Please use this identifier to cite or link to this item: http://hdl.handle.net/2381/40773
Title: Emotional and Cognitive Correlates of Hope
Authors: Belen, Hacer
Supervisors: Maltby, John
Hutchinson, Claire
First Published: 14-Dec-2017
Award date: 14-Dec-2017
Abstract: This thesis outlines and details work conducted to understand the relationship between the components of hope and a range of trait-like emotional and cognitive constructs. Seven studies were conducted to explore these relationships. In this regard, the first study aimed to illuminate the theoretical and empirical underpinnings of trait agency-trait pathways in terms of Big-Five Personality theory. The second study examined the association between dimensions of hope and trait Emotional Intelligence, which is emotion-related perceptions located at the lower level of the personality hierarchy. The third study attempted to elaborate on the nature of the link between hope components and indicators of psychological well-being. To examine concepts related to cognitive aspects, the current thesis adopts the construct of executive functioning (EF), which is well-established in the heart of cognitive psychology. In addition, the fourth study examined the association between the dimensions of hope (agency and pathways) and five self-report EFs, namely Motivational Drive, Impulse Control, Empathy, Organization and Strategic Planning. The fifth study explored whether performance as an objective measure of Planning demonstrates significant links and correlations with agency and pathways. An additional study was conducted to examine whether selected self-report EF test (EFI) relates to objective measures of Planning, TOL-R. The final study investigates the relationship between agency-pathways and three central and critical objective measures of executive functioning; e.g. Stroop, Corsi Block-Tapping, and Switcher tasks. The findings regarding emotional constructs demonstrated that trait agency is associated with traits related to Conscientiousness, the EI factor of Well-Being, Environmental Mastery and Self-Acceptance as aspects of psychological well-being. In contrast, pathways thinking is associated with a number of traits related to the Big-Five interpersonal global traits that inform personality, i.e. Extraversion and Agreeableness, the EI factor of Sociability, Autonomy and Personal Growth, as aspects of psychological well-being. To assess cognitive constructs, agency is associated with self-reported Motivational Drive, Empathy, Organization and Strategic Planning, while pathways is associated with Strategic Planning. This association was not confirmed by objective EF measures. Findings provided by studies of hope and EF highlight the presence of a link between targeted EFs in self-report questionnaires, but not in objective measures.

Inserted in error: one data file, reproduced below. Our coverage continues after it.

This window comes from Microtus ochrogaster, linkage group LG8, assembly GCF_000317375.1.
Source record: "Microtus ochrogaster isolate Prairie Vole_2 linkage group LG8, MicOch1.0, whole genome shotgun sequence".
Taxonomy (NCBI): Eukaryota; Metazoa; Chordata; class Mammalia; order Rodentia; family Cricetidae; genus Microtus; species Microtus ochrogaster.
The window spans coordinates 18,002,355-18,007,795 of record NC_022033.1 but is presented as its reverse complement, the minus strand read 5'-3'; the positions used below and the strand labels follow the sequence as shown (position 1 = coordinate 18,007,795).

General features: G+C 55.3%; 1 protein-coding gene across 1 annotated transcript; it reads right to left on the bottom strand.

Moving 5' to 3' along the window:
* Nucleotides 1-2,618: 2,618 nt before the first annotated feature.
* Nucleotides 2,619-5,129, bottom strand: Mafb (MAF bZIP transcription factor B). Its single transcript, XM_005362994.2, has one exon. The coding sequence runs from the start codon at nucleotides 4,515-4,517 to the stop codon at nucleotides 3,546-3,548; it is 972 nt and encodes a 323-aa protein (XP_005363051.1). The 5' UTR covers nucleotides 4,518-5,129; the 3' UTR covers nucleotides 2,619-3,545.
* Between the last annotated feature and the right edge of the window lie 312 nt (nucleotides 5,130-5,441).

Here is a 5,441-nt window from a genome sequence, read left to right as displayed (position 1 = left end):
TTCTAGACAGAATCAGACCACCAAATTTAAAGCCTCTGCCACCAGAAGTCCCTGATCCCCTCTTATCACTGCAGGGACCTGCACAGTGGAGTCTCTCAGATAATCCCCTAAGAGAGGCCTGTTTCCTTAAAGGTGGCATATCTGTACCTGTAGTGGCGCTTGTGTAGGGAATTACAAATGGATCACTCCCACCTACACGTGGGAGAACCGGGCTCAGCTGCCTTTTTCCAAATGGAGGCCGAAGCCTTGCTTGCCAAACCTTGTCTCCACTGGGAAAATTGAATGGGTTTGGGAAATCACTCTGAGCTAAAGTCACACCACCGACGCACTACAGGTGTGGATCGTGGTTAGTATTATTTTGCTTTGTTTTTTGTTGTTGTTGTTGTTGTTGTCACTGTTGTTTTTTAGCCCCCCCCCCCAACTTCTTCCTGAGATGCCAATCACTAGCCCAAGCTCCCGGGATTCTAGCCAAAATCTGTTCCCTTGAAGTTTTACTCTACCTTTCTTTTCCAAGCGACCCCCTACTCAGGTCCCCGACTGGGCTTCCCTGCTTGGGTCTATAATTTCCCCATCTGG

Links: http://hdl.handle.net/2381/40773
Type: Thesis
Rights: Copyright © the author. All rights reserved.
Appears in Collections:Leicester Theses
Theses, Dept. of Neuroscience, Psychology and Behaviour

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